I’m not sure what kind of polyester Christian slipped into the workroom this week, but whatever it was, it was highly flammable. The theme in episode 5 is red—and lots of it—as the designers each tear off a chunk of scarlet fabric from the same spool, one that Christian himself hand-selected (and later hid behind like a cartoon villain). The challenge is then to craft a special look—importantly, one that demonstrates each designer’s individual aesthetic—using only that fabric. A fool-proof method for leveling the playing field.
Au contraire. Our sleep-deprived sewing soldiers grow increasingly incensed with each passing minute in episode 5, appropriately named “Seeing Red.” Fabio describes the color of this unwieldy polyester as a “primal red,” so primal that “it’s going to be hard to work with.” That proves a self-fulfilling prophecy, as Fabio and Co. have one day only during which to complete their masterpieces. That ticking clock means less than 24 hours pass before Christian is already heated enough to give Anna this particular slice of feedback: “I’m gonna murder you.” And he might not be the only one!
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The troublesome vibes only curdle further. Even a shopping spree on Christian’s (Wells Fargo-sponsored) dime—at the Brooklyn clothing boutique Alter—can’t placate the designers as they dash around trying to decide where all this red stops and ends. Prajje wants to do a power suit, and Christian shoots him down. Kayne pines after a dress for the “everyday woman,” and Christian gawks at him like he’s sprouted buttons for eyes, à la Coraline. We only dress divas here, Kayne. No normies!
Our dear mentor sprinkles a little spice every which way he moves this week, and the heat hits boiling point when it’s finally runway time. Lena Waithe is here, and the models’ booties are still out?! It’s madness!
Anyway, a few thoughts on the looks themselves:
- Brittany: Brittany’s might be the first one to hit the catwalk, but I’m already certain her take on athleisure will be a favorite amongst the judges. As it should! The white top-stitching on Brittany’s crop top and wide-leg cargo pants adds some much-needed contrast amidst the ensuing sea of red, and the extra details—the ruched sleeves, the intersecting straps over the model’s midriff, the buttons on the slits—make the design feel not just complete but cool.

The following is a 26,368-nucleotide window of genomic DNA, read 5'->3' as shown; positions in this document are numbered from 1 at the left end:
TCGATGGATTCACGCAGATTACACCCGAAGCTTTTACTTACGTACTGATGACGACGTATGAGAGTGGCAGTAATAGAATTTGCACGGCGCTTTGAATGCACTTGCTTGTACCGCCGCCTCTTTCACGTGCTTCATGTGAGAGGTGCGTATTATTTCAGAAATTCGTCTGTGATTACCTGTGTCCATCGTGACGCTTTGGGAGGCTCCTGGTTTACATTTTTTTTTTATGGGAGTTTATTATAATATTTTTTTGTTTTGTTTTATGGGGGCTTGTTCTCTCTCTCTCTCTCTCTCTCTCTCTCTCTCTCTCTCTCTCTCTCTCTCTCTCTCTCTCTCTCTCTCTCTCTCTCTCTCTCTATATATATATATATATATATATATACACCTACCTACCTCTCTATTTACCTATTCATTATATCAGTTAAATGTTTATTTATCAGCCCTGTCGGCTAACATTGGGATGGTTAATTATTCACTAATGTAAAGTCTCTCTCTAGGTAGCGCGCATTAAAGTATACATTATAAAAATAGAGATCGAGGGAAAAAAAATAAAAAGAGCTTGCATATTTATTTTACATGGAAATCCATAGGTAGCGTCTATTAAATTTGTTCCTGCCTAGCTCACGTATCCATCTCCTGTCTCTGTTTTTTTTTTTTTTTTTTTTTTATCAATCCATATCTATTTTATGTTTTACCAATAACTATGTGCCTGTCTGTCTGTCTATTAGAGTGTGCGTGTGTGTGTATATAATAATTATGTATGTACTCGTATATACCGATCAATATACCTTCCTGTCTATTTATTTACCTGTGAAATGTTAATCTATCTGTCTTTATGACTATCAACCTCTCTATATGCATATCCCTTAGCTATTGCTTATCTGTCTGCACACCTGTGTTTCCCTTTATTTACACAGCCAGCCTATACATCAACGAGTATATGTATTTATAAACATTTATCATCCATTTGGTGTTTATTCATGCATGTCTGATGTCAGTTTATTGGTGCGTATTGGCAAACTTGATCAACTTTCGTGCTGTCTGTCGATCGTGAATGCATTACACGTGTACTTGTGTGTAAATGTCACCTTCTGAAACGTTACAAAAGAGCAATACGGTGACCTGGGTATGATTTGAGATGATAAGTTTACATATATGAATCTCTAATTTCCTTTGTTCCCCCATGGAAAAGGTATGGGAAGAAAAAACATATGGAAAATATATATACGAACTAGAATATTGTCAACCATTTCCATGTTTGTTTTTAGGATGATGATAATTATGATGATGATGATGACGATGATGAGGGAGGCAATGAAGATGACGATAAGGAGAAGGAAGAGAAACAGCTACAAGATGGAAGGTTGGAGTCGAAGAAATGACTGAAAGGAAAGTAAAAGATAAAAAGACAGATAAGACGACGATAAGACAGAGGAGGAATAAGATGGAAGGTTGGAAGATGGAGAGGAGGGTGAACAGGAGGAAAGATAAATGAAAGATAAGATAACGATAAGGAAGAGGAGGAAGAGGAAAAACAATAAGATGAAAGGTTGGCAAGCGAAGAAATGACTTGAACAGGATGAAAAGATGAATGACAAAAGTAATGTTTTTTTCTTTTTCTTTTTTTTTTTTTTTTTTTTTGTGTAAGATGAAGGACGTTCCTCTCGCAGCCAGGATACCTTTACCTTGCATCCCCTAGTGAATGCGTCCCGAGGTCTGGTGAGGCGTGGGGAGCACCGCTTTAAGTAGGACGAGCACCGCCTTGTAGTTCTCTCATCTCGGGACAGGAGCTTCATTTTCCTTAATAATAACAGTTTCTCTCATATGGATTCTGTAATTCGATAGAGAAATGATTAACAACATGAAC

- Prajje: This toga-style cocktail dress is undeniably pretty and perfectly tailored; I’d be honored to wear it myself. But I’m not sure the judges will bite. The simple V-neck and U-drape don’t do much to display Prajje’s personal creative flair.
- Korto: Korto’s braided jacket and parachute pants are a triumph. The basket-weave effect of her outerwear deserves to become her signature—even if I do wish the construction were a bit tighter. But that’s a tiny nitpick of what’s overall an excellent look.
- Fabio: I actually appreciated the ingenuity of Fabio’s dress-over-pants concept, which felt like an elevated reinvention of a much-derided Y2K classic. But the result here might be too obvious. Relying on draping to carry him through this particular challenge feels like a safe move, one that the judges are unlikely to appreciate.
- Anna: This mini dress is definitely one of the more visually interesting designs of the week. I love the tentacular impact of Anna’s ruffles; they make her model look like a chic sea creature. But the gown upon which those ruffles are affixed seems like an ill-fitting afterthought.
- Kara Saun: A hood-meets-gown moment is (almost) always good fun on Project Runway, and Kara Saun’s high-low dress with a dramatic V neckline is another solid addition to the crop. Like Anna’s, Kara Saun’s design is also one of the more visually arresting designs of the night.
- Hester: I love how true to themself Hester is every week. Their aesthetic is always clear, always intentional, and always recognizable. That applies even with what I’d argue is a lesser look this challenge: The fit of their bell-bottom pants is wonky at the groin, nor do the pants jive with the top. Still, the more I looked at this ensemble, the more I came to appreciate its innovative appeal.